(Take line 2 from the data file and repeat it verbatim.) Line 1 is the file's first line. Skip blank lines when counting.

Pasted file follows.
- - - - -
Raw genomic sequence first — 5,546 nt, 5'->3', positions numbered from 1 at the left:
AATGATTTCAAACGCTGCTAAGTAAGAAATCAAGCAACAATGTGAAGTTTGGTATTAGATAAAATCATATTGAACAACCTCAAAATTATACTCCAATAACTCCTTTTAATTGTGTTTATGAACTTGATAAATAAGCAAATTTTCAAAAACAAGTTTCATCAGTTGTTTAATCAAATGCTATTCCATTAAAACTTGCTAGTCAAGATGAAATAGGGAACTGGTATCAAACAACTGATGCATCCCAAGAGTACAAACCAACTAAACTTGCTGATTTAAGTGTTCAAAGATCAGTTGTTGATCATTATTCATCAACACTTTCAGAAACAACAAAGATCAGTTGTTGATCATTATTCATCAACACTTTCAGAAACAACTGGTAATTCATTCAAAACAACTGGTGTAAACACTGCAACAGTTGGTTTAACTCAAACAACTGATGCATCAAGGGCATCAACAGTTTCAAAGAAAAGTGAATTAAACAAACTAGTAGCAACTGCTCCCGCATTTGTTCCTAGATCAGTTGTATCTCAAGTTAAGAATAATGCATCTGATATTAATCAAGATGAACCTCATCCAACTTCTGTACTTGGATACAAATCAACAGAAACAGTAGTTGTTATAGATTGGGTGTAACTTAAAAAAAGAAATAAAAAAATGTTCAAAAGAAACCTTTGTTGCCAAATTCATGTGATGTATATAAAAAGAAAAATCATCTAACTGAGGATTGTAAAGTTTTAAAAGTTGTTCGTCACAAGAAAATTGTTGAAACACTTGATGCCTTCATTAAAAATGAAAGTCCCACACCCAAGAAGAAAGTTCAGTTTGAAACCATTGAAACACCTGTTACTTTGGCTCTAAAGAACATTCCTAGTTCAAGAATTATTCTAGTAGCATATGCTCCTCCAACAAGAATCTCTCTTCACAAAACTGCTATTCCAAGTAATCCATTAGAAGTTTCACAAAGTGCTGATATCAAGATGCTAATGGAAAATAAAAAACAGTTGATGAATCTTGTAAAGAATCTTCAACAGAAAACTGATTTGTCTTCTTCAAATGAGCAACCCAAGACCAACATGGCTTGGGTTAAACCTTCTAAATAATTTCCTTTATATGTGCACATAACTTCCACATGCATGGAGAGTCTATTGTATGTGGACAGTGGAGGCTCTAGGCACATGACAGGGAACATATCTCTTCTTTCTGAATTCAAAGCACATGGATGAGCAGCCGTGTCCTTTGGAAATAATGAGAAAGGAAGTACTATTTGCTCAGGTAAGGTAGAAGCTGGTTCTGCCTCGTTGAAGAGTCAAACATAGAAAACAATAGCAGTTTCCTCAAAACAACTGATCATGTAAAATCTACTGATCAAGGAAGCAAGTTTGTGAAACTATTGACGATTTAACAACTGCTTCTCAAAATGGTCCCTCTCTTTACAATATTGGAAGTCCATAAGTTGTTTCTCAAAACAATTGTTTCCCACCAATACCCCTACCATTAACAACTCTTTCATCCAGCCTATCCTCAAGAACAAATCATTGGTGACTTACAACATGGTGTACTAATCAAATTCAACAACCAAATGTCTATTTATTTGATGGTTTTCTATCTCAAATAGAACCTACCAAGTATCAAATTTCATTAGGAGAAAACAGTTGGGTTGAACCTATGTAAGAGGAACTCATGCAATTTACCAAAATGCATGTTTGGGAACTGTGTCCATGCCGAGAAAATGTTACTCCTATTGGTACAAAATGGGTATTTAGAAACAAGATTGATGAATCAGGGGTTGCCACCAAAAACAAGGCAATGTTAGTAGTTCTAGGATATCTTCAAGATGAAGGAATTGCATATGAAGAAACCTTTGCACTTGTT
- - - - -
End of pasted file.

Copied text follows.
AATGATTTCAAACGCTGCTAAGTAAGAAATCAAGCAACAATGTGAAGTTTGGTATTAGATAAAATCATATTGAACAACCTCAAAATTATACTCCAATAACTCCTTTTAATTGTGTTTATGAACTTGATAAATAAGCAAATTTTCAAAAACAAGTTTCATCAGTTGTTTAATCAAATGCTATTCCATTAAAACTTGCTAGTCAAGATGAAATAGGGAACTGGTATCAAACAACTGATGCATCCCAAGAGTACAAACCAACTAAACTTGCTGATTTAAGTGTTCAAAGATCAGTTGTTGATCATTATTCATCAACACTTTCAGAAACAACAAAGATCAGTTGTTGATCATTATTCATCAACACTTTCAGAAACAACTGGTAATTCATTCAAAACAACTGGTGTAAACACTGCAACAGTTGGTTTAACTCAAACAACTGATGCATCAAGGGCATCAACAGTTTCAAAGAAAAGTGAATTAAACAAACTAGTAGCAACTGCTCCCGCATTTGTTCCTAGATCAGTTGTATCTCAAGTTAAGAATAATGCATCTGATATTAATCAAGATGAACCTCATCCAACTTCTGTACTTGGATACAAATCAACAGAAACAGTAGTTGTTATAGATTGGGTGTAACTTAAAAAAAGAAATAAAAAAATGTTCAAAAGAAACCTTTGTTGCCAAATTCATGTGATGTATATAAAAAGAAAAATCATCTAACTGAGGATTGTAAAGTTTTAAAAGTTGTTCGTCACAAGAAAATTGTTGAAACACTTGATGCCTTCATTAAAAATGAAAGTCCCACACCCAAGAAGAAAGTTCAGTTTGAAACCATTGAAACACCTGTTACTTTGGCTCTAAAGAACATTCCTAGTTCAAGAATTATTCTAGTAGCATATGCTCCTCCAACAAGAATCTCTCTTCACAAAACTGCTATTCCAAGTAATCCATTAGAAGTTTCACAAAGTGCTGATATCAAGATGCTAATGGAAAATAAAAAACAGTTGATGAATCTTGTAAAGAATCTTCAACAGAAAACTGATTTGTCTTCTTCAAATGAGCAACCCAAGACCAACATGGCTTGGGTTAAACCTTCTAAATAATTTCCTTTATATGTGCACATAACTTCCACATGCATGGAGAGTCTATTGTATGTGGACAGTGGAGGCTCTAGGCACATGACAGGGAACATATCTCTTCTTTCTGAATTCAAAGCACATGGATGAGCAGCCGTGTCCTTTGGAAATAATGAGAAAGGAAGTACTATTTGCTCAGGTAAGGTAGAAGCTGGTTCTGCCTCGTTGAAGAGTCAAACATAGAAAACAATAGCAGTTTCCTCAAAACAACTGATCATGTAAAATCTACTGATCAAGGAAGCAAGTTTGTGAAACTATTGACGATTTAACAACTGCTTCTCAAAATGGTCCCTCTCTTTACAATATTGGAAGTCCATAAGTTGTTTCTCAAAACAATTGTTTCCCACCAATACCCCTACCATTAACAACTCTTTCATCCAGCCTATCCTCAAGAACAAATCATTGGTGACTTACAACATGGTGTACTAATCAAATTCAACAACCAAATGTCTATTTATTTGATGGTTTTCTATCTCAAATAGAACCTACCAAGTATCAAATTTCATTAGGAGAAAACAGTTGGGTTGAACCTATGTAAGAGGAACTCATGCAATTTACCAAAATGCATGTTTGGGAACTGTGTCCATGCCGAGAAAATGTTACTCCTATTGGTACAAAATGGGTATTTAGAAACAAGATTGATGAATCAGGGGTTGCCACCAAAAACAAGGCAATGTTAGTAGTTCTAGGATATCTTCAAGATGAAGGAATTGCATATGAAGAAACCTTTGCACTTGTT